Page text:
In the past 18 months, I have provided ample information on how MPEG was established, how it works, what it has done and is doing, and why it is different than other committees. In the last article Why is there a battle around MPEG?, I have identified another point of divergence. Patent declarations that relate to MPEG standards are 57.5% of all patent declarations submitted to ISO. MPEG is special because the next ISO committee in terms of number of patent declarations submitted to ISO has 13% share. JTC 1 itself has 81% of all patent declarations submitted to ISO.
In this article I would like to explore another difference, the nature of MPEG standards vs other JTC 1 standards.
Let’s start from an extended version of the table where the % refers to patent declarations submitted to ISO for all JTC 1 standards.
|Committee||Title||# Pat. Decl.||%|
|MPEG||Coding of Moving Pictures and Audio||1857||69.76|
|SC 31||Automatic identification and data capture techniques||399||14.99|
|SC 27||Information security, cybersecurity and privacy protection||125||4.70|
|SC 25||Interconnection of information technology equipment||92||3.46|
|JPEG||Coding of digital representations of images||80||3.01|
|SC 17||Cards and security devices for personal identification||56||2.10|
|SC 23||Digitally Recorded Media for Information Interchange and Storage||22||0.83|
|SC 6||Telecommunications and information exchange between systems||22||0.83|
|SC 34||Document description and processing languages||3||0.11|
|SC 35||User interfaces||2||0.08|
|SC 28||Office equipment||1||0.04|
|SC 36||Information technology for learning, education and training||1||0.04|
We see that Data (MPEG, SC 31 and JPEG), Security (SC 27), Communication (SC 25 abd SC 6) and Physical Media (SC 17 and SC 23) have a number of patent declarations expressed with more than 1 decimal digit.
This should be no surprise. At the risk of being criticised, I would state that the first 8 committees are not typical Information Technology (IT) committees, but Information and Communication Technology (ICT) committees because they handle information that does not only reside in a device, and hence is not typically the object of a standards, but is expected to move between devices. For instance there is no single patent declaration for SC 24 Computer graphics, image processing and environmental data representation.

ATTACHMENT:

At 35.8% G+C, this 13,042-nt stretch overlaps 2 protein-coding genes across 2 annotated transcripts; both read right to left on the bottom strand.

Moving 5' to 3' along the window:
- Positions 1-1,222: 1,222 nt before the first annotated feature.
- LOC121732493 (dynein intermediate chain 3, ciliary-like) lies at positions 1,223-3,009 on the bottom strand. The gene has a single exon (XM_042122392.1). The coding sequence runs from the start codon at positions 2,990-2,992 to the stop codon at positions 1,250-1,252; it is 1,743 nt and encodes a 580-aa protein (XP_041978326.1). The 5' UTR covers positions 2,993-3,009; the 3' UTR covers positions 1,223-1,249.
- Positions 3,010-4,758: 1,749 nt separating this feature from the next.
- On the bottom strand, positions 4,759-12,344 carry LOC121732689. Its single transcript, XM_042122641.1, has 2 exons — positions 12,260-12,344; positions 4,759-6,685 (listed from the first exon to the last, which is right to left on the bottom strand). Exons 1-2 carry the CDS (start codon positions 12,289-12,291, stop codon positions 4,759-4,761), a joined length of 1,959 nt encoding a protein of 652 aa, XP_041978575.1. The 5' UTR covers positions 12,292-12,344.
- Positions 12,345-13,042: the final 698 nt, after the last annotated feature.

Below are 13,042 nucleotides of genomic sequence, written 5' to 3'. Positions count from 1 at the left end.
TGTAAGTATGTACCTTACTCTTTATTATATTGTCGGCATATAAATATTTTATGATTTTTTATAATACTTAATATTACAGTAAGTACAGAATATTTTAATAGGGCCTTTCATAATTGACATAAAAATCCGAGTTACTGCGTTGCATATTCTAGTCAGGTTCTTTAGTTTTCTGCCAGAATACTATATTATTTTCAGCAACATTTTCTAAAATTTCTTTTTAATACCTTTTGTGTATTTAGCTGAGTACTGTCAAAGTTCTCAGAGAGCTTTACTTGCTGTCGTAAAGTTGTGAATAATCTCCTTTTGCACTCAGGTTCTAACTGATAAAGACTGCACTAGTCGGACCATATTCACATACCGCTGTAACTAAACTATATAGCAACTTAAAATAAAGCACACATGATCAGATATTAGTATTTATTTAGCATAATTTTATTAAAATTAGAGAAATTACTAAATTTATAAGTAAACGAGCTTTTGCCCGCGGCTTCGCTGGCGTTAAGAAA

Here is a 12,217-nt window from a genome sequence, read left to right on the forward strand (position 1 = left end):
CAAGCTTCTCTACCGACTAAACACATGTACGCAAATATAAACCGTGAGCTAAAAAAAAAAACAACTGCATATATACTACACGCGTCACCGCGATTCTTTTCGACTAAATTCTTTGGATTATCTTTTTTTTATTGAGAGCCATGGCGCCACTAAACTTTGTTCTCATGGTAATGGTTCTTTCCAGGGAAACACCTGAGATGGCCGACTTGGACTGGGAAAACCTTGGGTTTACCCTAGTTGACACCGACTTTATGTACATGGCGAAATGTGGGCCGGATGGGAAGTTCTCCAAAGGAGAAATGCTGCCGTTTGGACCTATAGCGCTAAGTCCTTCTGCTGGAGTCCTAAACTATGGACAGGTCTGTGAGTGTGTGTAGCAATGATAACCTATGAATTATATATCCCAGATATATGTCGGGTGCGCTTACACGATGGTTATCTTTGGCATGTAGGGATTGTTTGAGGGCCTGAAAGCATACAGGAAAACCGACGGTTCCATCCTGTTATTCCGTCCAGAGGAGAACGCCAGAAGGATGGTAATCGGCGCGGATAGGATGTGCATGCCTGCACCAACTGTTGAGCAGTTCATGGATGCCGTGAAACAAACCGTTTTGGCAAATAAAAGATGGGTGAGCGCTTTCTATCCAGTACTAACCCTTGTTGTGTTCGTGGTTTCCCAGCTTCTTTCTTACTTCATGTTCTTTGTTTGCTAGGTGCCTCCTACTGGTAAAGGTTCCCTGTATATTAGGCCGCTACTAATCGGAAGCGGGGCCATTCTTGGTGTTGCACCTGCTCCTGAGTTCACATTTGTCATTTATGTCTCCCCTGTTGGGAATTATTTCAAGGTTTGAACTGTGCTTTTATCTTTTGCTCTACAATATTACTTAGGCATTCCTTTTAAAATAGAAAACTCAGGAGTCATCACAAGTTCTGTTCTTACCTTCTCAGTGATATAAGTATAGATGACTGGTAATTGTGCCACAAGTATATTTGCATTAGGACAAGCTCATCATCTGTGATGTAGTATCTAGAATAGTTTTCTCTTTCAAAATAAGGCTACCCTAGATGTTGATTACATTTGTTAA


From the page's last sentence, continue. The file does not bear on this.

Indeed, save for the first 8 committees in the table, the main target for standardisation in the other committees is architectures, frameworks, principles, guidelines etc.
Some JTC 1 standards are indeed developed outside of JTC 1. There are many organisations who request, e.g., JTC 1 to become Suppliers of Publicly Available Specifications (PAS). Those organisations who are granted that status have a preferential channel to make their specifications International Standards.
The Virtual Reality Modeling Language (VRML) was a PAS. JTC 1/SC 24 took VRML97 and made it ISO/IEC 14772-1:1997 Information Technology — Computer Graphics and Image Processing — The Virtual Reality Modeling Language — Part 1: Functional Specification and UTF-8 Encoding.
The justification for a making an ISO standard from a PAS is that the PAS can be developed with greater freedom and at a higher speed. The ISO process puts an ISO stamp on the PAS without changing the specification. Again at the risk of being criticised, I think that standards are too important to make them international standards by letting them cut corners.
MPEG has received a limited number of PAS with a request to convert them to ISO standards, but done so for none. MPEG has issued calls to which some organisations that had produced PAS’s have responded. MPEG has developed standards based on those responses. An example is MPEG-M to which the Digital Media Project has been a major contributor. This is fine. The way technology is developed should be unconstrained, but there should be a single route through which technologies become international standards.